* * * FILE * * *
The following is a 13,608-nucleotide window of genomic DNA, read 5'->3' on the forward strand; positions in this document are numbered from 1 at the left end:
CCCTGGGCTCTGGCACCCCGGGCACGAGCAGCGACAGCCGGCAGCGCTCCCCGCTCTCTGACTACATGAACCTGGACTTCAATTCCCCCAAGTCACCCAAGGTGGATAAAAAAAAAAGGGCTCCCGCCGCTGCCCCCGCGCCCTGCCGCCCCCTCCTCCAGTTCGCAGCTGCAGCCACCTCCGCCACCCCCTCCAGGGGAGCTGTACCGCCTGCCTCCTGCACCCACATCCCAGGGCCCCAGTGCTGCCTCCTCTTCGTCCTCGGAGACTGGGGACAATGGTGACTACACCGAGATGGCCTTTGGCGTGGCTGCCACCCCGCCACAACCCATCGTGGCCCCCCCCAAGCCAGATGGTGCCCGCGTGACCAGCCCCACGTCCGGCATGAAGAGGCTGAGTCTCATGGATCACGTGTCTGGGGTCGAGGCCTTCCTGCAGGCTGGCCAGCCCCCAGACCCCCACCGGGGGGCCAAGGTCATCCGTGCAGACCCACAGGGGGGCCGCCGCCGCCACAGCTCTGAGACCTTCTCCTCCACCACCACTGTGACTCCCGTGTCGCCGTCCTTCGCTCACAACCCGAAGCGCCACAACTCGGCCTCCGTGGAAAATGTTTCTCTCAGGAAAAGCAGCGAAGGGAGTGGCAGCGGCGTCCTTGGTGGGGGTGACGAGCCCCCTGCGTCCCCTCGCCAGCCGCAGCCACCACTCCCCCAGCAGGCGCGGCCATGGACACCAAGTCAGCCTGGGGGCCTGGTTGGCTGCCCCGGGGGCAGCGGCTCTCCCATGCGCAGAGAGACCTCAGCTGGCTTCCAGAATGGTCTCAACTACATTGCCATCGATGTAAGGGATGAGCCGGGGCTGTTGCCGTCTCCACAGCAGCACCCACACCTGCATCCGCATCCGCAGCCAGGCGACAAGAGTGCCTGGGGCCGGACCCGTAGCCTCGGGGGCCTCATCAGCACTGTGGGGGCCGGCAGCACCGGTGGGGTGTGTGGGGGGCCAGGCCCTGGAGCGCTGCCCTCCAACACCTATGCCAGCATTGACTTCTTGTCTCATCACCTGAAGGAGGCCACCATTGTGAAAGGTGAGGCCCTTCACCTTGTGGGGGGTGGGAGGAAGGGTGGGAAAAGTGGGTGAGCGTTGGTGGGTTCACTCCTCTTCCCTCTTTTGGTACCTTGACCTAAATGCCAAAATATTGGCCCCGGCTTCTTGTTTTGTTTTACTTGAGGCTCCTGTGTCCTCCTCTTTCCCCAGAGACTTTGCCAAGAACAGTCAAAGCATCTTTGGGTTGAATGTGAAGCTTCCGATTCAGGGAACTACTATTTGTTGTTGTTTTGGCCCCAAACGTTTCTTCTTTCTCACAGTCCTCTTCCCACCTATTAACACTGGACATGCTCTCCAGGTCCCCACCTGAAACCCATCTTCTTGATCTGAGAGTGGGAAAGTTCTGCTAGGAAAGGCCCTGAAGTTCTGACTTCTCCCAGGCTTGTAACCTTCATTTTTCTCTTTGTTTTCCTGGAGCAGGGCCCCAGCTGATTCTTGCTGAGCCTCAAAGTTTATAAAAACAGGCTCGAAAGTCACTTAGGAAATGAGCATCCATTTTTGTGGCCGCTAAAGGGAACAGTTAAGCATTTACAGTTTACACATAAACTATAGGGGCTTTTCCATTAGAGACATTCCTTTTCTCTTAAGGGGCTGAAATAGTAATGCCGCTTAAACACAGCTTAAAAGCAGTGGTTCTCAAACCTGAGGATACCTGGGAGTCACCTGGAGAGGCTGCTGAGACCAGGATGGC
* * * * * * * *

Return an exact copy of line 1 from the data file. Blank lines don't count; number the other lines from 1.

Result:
The following is a 13,608-nucleotide window of genomic DNA, read 5'->3' on the forward strand; positions in this document are numbered from 1 at the left end: